Europes Augusta National allows public tee times


Host of the European Tour's Andalucia Masters this week, some call Valderrama Golf Club on Spain's Costa Del Sol the 'Augusta of Europe.'

But beyond the course's prestige, they're not all that alike. Valderrama has bermuda greens and tight fairways in a cork forest, for starters. Under 7,000 yards, big tee shots aren't rewarded like at free-swinging Augusta, but the hole variety and demand on shot-making is second-to-none. (Read my review of Valderrama)

One major difference in Valderrama's favor is that while it's easily the most coveted play on Spain's south coast and perhaps all of continental Europe, the club offers blocks of public tee times almost daily. Charging €300-320, it helps fatten the club's pockets and also shows appreciation to the many who spread the club's lore when watching events on TV. Guests aren't allowed in certain areas of the club and are only allowed on the range 30 minutes before their tee time, but few complain about it.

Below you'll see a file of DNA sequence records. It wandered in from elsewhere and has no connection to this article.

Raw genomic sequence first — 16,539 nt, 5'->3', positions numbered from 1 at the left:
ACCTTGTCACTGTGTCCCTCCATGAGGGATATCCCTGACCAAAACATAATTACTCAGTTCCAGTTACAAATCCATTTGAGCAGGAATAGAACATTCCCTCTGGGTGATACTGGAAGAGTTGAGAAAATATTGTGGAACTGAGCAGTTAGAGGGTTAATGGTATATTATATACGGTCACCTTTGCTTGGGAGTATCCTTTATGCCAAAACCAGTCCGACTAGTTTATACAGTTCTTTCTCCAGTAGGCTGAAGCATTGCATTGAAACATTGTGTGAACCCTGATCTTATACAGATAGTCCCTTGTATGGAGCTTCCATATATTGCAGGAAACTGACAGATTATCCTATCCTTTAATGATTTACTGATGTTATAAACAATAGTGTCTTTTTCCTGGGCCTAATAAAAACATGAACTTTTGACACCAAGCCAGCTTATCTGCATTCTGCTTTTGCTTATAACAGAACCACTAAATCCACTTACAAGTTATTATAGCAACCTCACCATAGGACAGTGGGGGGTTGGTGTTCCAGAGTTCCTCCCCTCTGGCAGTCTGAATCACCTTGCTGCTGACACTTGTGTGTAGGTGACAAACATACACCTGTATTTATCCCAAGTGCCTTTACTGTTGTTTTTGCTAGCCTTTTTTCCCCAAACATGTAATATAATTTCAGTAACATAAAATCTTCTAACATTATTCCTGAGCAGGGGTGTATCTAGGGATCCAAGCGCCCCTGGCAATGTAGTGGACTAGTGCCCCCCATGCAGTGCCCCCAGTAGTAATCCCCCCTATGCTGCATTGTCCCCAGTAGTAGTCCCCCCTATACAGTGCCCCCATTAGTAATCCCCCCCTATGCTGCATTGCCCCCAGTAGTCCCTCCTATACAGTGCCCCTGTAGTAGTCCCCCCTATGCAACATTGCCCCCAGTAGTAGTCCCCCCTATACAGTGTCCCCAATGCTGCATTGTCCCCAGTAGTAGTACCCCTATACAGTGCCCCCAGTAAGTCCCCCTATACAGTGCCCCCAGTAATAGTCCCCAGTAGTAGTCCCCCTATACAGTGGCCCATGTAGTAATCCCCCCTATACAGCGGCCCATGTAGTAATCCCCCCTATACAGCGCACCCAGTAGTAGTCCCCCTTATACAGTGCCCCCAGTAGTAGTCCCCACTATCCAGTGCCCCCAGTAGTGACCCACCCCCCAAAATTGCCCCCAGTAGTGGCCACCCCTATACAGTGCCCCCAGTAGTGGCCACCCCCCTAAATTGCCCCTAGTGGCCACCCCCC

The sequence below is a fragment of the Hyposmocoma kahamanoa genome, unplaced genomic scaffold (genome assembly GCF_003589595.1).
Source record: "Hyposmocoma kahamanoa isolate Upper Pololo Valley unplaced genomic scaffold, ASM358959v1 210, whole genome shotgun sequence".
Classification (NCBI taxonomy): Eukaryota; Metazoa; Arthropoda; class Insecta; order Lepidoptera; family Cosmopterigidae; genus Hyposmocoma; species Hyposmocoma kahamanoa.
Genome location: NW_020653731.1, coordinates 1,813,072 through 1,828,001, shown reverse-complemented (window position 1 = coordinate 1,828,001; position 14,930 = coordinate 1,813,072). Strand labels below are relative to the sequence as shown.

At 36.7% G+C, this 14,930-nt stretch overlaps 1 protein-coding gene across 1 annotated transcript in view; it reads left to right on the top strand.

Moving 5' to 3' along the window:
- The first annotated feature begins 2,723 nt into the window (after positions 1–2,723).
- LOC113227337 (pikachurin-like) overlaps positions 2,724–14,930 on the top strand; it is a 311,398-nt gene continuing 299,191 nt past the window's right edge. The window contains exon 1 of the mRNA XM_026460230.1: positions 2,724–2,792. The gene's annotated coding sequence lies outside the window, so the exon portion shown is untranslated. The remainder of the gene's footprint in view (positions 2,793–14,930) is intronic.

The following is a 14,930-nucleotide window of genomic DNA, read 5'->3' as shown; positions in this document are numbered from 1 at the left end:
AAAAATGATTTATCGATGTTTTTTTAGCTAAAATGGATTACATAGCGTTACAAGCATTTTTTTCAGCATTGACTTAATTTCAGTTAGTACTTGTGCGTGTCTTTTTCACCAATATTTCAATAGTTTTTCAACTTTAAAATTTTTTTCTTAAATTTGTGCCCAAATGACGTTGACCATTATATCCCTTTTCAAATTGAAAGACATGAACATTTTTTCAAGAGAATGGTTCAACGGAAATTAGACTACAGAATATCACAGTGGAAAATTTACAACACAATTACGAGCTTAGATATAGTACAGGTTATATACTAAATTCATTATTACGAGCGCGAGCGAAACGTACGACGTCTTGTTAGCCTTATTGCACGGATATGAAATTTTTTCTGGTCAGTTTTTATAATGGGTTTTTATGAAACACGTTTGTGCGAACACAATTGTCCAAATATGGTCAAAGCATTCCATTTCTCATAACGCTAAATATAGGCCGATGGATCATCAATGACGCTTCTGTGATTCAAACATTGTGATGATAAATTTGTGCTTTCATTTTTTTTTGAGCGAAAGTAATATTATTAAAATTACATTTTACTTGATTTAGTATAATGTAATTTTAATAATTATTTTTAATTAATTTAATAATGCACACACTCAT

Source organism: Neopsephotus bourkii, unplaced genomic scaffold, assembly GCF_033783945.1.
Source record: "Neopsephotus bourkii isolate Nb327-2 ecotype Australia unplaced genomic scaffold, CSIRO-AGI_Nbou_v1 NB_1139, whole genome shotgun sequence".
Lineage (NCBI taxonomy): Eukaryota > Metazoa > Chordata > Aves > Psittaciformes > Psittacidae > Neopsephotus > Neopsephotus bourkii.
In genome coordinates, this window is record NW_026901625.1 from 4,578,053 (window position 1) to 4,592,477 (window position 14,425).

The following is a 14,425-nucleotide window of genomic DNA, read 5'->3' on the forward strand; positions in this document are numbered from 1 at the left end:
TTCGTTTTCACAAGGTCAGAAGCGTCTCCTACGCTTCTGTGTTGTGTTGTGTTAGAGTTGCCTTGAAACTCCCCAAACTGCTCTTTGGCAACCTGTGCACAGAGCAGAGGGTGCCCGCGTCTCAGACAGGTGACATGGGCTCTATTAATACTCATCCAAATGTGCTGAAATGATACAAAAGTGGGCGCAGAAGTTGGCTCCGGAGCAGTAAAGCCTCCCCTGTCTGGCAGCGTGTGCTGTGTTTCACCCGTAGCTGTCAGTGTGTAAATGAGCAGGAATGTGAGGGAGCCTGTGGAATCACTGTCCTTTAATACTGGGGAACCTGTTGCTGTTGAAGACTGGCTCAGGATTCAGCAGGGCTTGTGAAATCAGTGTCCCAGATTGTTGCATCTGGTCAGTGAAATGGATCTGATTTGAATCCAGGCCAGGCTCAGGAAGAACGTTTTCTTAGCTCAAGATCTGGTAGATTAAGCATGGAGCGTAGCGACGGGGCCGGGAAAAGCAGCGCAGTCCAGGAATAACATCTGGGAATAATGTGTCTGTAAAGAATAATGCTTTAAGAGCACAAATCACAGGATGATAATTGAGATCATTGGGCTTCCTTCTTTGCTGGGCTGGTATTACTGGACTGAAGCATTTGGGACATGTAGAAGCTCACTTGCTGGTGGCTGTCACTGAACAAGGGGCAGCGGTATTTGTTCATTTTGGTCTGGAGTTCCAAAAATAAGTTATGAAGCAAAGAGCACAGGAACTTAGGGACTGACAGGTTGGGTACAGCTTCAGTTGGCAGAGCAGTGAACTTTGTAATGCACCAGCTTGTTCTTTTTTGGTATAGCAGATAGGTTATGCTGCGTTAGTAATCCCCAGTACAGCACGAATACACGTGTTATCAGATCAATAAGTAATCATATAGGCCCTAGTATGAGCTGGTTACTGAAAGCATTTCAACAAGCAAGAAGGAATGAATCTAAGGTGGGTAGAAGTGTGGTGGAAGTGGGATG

The Costa Del Sol must love Valderrama's policy too, as it attracts luxury golf groups here to make it the focal point of their trip. Nearby semi-privates such as Finca Cortesin Golf Club, San Roque Club and La Reserva de Sotogrande all receive some spin-off.

I've said for a while that a nice gesture by Augusta National would be to set aside an hour of tee times every Monday and open them up to a lottery, sort of like St. Andrews – although announce results more in advance so groups can make travel plans. Members would hardly notice six hours of public intrusion out of the week, and it would show some appreciation to the millions who have drooled over the exclusive club for decades.